‘‘Our re­search showed rape­seed (canola) yields in­creas­ing faster in Europe with­out GM than in the GM-led pack­age cho­sen by Canada and de­creas­ing chem­i­cal her­bi­cide and even larger de­clines in in­sec­ti­cide use with­out sac­ri­fic­ing yield gains, while chem­i­cal her­bi­cide use in the US has in­creased with GM seed. Europe has learned to grow more food per hectare and use fewer chem­i­cals in the process. The Amer- ican choices in biotech­nol­ogy are caus­ing it to fall be­hind Europe in pro­duc­tiv­ity and sus­tain­abil­ity.’’

Pro­fes­sor Heine­mann says this raises the ques­tion whether New Zealand should adopt US farm­ing tech­niques – in­clud­ing GM-led biotech­nol­ogy – or should fol­low the high-per­for­mance agri­cul­ture demon­strated by Europe.

‘‘Agri­cul­ture re­sponds to com­mer­cial and leg­isla­tive in­cen­tive sys­tems. Th­ese take the form of sub­si­dies, in­tel­lec­tual prop­erty rights in­stru­ments, tax in­cen­tives, trade pro­mo­tions and reg­u­la­tion,’’ he says. ‘‘The in­cen­tive sys­tems in North Amer­ica are lead­ing to a re­liance on GM seeds and man­age­ment prac­tices that are in­fe­rior to those adopted un­der in­cen­tive sys­tems in Europe.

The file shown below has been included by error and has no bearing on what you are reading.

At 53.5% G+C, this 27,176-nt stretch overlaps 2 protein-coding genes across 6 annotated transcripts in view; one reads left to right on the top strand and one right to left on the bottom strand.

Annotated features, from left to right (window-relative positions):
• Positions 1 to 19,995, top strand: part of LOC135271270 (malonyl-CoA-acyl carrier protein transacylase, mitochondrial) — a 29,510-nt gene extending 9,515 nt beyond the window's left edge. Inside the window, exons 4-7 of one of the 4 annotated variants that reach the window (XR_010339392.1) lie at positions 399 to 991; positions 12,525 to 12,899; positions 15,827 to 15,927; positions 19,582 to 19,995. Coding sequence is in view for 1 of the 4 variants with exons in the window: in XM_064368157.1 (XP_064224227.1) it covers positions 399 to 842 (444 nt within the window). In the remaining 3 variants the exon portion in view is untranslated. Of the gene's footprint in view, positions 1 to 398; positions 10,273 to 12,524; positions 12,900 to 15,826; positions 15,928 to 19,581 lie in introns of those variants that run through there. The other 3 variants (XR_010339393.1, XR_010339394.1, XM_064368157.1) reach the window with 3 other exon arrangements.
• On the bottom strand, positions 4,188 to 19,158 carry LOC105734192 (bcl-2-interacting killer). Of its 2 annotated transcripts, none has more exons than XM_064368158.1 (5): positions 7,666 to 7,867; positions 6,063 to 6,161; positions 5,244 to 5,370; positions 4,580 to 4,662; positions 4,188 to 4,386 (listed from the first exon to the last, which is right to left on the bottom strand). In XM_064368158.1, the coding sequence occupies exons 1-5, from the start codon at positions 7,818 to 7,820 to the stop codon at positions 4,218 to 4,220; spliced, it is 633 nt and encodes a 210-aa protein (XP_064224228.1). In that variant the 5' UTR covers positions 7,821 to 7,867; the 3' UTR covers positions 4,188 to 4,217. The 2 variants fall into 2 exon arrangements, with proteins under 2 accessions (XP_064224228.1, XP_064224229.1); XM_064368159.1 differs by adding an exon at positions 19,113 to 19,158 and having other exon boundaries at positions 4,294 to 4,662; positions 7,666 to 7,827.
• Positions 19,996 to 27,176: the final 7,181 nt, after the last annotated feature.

‘‘The de­crease in an­nual variation in yield sug­gests that Europe has a su­pe­rior com­bi­na­tion of seed and crop man­age­ment tech­nol­ogy and is bet­ter suited to with­stand weather vari­a­tions. This is im­por­tant be­cause an­nual vari­a­tions cause price spec­u­la­tions that can drive hun­dreds of mil­lions of peo­ple into food poverty. We need more than agri­cul­ture; we need agri­cul­tures, a di­ver­sity of prac­tices for grow­ing and mak­ing food that GM does not sup­port, we need sys­tems that are use­ful, not just profit-mak­ing biotech­nolo­gies – we need sys­tems that pro­vide a re­silient sup­ply to feed the world well,’’ he says.

The re­search re­sults have been pub­lished in the peer-re­viewed In­ter­na­tional Jour­nal of Agri­cul­tural Sus­tain­abil­ity. I have read the full re­port on its web­site. The statis­tics in­volved pin­point ma­jor changes in world farm­ing with GM as the lat­est tool – for bet­ter or worse! Ex­am­ple: Of the nearly 10,000 wheat va­ri­eties in use in China in 1949, only 1000 re­mained in the 1970s ... In the United States, 95 per cent of the cab­bage, 91 per cent of the field maize, 94 per cent of the pea and 81 per cent of the tomato va­ri­eties cul­ti­vated in the last cen­tury have been lost.